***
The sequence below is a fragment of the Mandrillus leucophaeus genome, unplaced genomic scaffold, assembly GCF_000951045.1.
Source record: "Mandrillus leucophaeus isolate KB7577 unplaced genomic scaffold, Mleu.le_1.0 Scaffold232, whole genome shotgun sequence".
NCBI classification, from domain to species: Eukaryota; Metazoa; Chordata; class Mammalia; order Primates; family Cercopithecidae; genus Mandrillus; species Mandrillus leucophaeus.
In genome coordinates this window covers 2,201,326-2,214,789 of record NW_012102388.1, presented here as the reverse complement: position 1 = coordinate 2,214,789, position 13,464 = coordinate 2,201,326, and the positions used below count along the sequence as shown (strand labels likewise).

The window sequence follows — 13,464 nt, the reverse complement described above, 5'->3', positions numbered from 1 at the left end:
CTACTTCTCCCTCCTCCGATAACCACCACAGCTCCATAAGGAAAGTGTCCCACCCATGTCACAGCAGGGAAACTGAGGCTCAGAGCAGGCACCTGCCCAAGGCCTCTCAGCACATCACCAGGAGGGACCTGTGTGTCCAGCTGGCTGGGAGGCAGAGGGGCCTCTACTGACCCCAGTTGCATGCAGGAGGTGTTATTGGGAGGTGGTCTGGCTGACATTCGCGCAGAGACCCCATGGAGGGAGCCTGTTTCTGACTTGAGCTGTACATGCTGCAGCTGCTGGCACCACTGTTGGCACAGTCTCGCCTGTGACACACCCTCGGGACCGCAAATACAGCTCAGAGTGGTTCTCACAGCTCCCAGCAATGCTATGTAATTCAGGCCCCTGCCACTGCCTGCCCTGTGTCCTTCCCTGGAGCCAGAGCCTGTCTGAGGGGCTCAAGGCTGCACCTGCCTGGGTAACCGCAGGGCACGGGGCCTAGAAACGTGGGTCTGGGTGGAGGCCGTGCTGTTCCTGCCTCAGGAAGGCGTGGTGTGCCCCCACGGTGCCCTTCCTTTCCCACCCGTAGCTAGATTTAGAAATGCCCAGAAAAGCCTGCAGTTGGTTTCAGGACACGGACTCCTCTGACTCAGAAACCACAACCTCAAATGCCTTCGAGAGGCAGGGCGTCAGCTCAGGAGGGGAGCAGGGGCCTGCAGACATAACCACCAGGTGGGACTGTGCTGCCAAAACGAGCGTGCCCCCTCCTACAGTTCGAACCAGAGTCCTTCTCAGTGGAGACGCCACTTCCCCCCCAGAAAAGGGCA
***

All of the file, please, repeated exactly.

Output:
The sequence below is a fragment of the Mandrillus leucophaeus genome, unplaced genomic scaffold, assembly GCF_000951045.1.
Source record: "Mandrillus leucophaeus isolate KB7577 unplaced genomic scaffold, Mleu.le_1.0 Scaffold232, whole genome shotgun sequence".
NCBI classification, from domain to species: Eukaryota; Metazoa; Chordata; class Mammalia; order Primates; family Cercopithecidae; genus Mandrillus; species Mandrillus leucophaeus.
In genome coordinates this window covers 2,201,326-2,214,789 of record NW_012102388.1, presented here as the reverse complement: position 1 = coordinate 2,214,789, position 13,464 = coordinate 2,201,326, and the positions used below count along the sequence as shown (strand labels likewise).

The window sequence follows — 13,464 nt, the reverse complement described above, 5'->3', positions numbered from 1 at the left end:
CTACTTCTCCCTCCTCCGATAACCACCACAGCTCCATAAGGAAAGTGTCCCACCCATGTCACAGCAGGGAAACTGAGGCTCAGAGCAGGCACCTGCCCAAGGCCTCTCAGCACATCACCAGGAGGGACCTGTGTGTCCAGCTGGCTGGGAGGCAGAGGGGCCTCTACTGACCCCAGTTGCATGCAGGAGGTGTTATTGGGAGGTGGTCTGGCTGACATTCGCGCAGAGACCCCATGGAGGGAGCCTGTTTCTGACTTGAGCTGTACATGCTGCAGCTGCTGGCACCACTGTTGGCACAGTCTCGCCTGTGACACACCCTCGGGACCGCAAATACAGCTCAGAGTGGTTCTCACAGCTCCCAGCAATGCTATGTAATTCAGGCCCCTGCCACTGCCTGCCCTGTGTCCTTCCCTGGAGCCAGAGCCTGTCTGAGGGGCTCAAGGCTGCACCTGCCTGGGTAACCGCAGGGCACGGGGCCTAGAAACGTGGGTCTGGGTGGAGGCCGTGCTGTTCCTGCCTCAGGAAGGCGTGGTGTGCCCCCACGGTGCCCTTCCTTTCCCACCCGTAGCTAGATTTAGAAATGCCCAGAAAAGCCTGCAGTTGGTTTCAGGACACGGACTCCTCTGACTCAGAAACCACAACCTCAAATGCCTTCGAGAGGCAGGGCGTCAGCTCAGGAGGGGAGCAGGGGCCTGCAGACATAACCACCAGGTGGGACTGTGCTGCCAAAACGAGCGTGCCCCCTCCTACAGTTCGAACCAGAGTCCTTCTCAGTGGAGACGCCACTTCCCCCCCAGAAAAGGGCA